This photo features a Black majorette from the 1970s. The identity of the twirler is not known. Her costume, like many still today, drew strong inspiration from military uniforms. Features include a stand up collar, double row of buttons and cording styled similar to ceremonial Hussar jackets.
The uniform also features white fringe trim and the twirler is wearing black fishnet tights. Both of these were common among classical circus performers’ costumes. For example the costumes of trapeze, aerial silk, corde lisse, tumbling and trampoline performers along with the forerunners of baton twirling (spinners, knife throwers, etc.) often featured fringe, ruffles, elaborate appliques, beading and feathers.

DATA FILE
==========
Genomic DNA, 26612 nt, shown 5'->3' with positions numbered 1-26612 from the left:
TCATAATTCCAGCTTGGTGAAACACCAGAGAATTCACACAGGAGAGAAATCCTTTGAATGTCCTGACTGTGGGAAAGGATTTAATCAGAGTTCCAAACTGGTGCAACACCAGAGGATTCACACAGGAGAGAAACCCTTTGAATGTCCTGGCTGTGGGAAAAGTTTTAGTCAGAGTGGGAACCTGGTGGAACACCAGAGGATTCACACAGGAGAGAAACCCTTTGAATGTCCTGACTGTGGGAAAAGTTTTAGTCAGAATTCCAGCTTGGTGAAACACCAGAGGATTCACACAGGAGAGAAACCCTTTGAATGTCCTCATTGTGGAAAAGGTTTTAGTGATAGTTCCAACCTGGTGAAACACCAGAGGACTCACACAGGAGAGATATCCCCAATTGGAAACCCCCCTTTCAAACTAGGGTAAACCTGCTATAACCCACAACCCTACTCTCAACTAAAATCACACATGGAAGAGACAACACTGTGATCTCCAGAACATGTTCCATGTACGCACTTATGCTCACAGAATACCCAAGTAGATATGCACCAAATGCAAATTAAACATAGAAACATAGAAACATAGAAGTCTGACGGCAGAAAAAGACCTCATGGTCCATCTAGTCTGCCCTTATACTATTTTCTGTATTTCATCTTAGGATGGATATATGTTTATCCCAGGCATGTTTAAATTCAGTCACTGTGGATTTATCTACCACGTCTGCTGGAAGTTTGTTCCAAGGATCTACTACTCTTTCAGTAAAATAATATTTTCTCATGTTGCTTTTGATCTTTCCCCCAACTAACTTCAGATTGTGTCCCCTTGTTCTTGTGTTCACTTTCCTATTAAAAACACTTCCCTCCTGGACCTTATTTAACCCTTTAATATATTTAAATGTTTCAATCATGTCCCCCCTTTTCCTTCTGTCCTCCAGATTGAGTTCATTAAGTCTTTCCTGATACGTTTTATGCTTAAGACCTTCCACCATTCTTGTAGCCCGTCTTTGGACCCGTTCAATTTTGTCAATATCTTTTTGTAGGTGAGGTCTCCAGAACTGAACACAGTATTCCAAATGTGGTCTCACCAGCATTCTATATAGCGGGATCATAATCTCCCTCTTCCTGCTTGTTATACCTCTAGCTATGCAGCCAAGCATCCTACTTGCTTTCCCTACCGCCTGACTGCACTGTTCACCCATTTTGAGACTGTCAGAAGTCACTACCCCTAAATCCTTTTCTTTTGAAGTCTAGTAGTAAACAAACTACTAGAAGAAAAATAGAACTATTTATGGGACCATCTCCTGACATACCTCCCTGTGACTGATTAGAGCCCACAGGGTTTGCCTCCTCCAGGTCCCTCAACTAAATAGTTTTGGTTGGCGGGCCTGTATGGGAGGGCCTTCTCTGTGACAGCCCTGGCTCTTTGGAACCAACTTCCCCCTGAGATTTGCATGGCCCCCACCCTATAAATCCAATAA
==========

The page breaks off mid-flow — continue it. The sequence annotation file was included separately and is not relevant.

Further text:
Bonus history lesson: Did you know the leotard, which is the foundation for most solo baton costumes, is named after Jules Léotard, a Frenchman who invented the flying trapeze?
And, now friends, you know something you didn’t know before visiting the Vintage Baton Twirler. Thanks for stopping by!